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01-12-2006 | Uitgave 3-4/2006

Clinical Child and Family Psychology Review 3-4/2006

The Comorbidity of Conduct Problems and Depression in Childhood and Adolescence

Clinical Child and Family Psychology Review > Uitgave 3-4/2006
Jennifer C. Wolff, Thomas H. Ollendick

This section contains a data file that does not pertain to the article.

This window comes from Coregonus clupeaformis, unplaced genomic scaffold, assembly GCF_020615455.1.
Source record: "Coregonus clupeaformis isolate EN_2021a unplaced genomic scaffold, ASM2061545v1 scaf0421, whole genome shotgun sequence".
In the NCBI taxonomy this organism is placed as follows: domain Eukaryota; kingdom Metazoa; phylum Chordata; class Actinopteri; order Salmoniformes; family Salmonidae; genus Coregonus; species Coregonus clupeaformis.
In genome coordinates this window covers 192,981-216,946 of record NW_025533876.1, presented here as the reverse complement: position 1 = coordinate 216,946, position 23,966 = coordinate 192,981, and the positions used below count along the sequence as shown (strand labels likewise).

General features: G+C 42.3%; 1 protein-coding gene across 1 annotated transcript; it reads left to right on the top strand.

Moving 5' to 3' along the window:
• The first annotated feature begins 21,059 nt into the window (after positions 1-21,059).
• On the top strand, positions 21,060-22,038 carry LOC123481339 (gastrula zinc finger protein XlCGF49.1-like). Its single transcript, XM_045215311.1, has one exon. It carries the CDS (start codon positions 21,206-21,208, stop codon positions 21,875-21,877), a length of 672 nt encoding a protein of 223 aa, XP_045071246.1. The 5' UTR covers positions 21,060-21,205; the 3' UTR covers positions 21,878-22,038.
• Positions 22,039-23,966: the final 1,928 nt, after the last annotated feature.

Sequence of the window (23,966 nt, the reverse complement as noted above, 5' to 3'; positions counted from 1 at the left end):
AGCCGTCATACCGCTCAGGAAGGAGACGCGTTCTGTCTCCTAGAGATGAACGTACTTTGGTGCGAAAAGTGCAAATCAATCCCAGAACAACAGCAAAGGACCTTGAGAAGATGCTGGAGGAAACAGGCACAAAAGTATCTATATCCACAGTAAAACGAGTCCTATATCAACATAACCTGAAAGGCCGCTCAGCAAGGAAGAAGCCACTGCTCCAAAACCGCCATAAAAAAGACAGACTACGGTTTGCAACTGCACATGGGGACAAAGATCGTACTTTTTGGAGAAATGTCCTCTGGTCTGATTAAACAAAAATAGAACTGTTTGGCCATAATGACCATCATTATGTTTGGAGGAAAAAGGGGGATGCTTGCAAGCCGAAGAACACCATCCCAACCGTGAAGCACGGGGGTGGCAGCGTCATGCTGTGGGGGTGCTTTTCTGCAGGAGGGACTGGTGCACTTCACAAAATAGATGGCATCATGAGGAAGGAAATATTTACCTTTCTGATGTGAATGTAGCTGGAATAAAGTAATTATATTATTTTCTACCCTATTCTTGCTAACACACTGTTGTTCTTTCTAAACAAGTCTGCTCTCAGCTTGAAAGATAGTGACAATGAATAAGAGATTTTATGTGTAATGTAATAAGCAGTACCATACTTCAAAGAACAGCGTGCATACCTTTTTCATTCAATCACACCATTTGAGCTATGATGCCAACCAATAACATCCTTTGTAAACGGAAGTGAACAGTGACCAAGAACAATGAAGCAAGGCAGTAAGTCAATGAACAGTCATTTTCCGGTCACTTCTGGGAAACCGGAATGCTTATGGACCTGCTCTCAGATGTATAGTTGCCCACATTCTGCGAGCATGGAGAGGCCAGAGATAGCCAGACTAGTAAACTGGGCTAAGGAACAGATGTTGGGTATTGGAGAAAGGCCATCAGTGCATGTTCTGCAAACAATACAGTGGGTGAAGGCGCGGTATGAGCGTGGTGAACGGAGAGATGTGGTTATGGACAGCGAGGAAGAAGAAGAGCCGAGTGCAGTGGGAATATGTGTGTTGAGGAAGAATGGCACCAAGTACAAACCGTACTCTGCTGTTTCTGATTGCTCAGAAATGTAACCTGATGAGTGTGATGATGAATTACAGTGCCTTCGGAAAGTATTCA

An extensive body of research documents the high prevalence of comorbidity among child and adolescent disorders in general and between conduct problems and depression in particular. These problems co-occur at significantly higher rates than would be expected by chance and their comorbidity may have significant implications for nosology, treatment, and prognosis. Four main hypotheses have been put forth to account for these high rates of comorbidity. First, comorbidity may be a result of shortcomings associated with referral or informant biases. Second, comorbidity may be an artifact of overlapping definitional criteria. Third, one disorder may cause the other disorder by influencing the developmental trajectory and placing an individual at increased risk for further difficulties. Finally, comorbidity between two disorders may be explained by shared underlying causal or risk factors. The purpose of this review is to explore these possibilities, concentrating primarily on the common risk factors of parent psychopathology, emotion regulation, and cognitive biases that may underlie the co-occurrence of these two disorders. Based on our review, we propose a model for the development of comorbidity between these two disorders.

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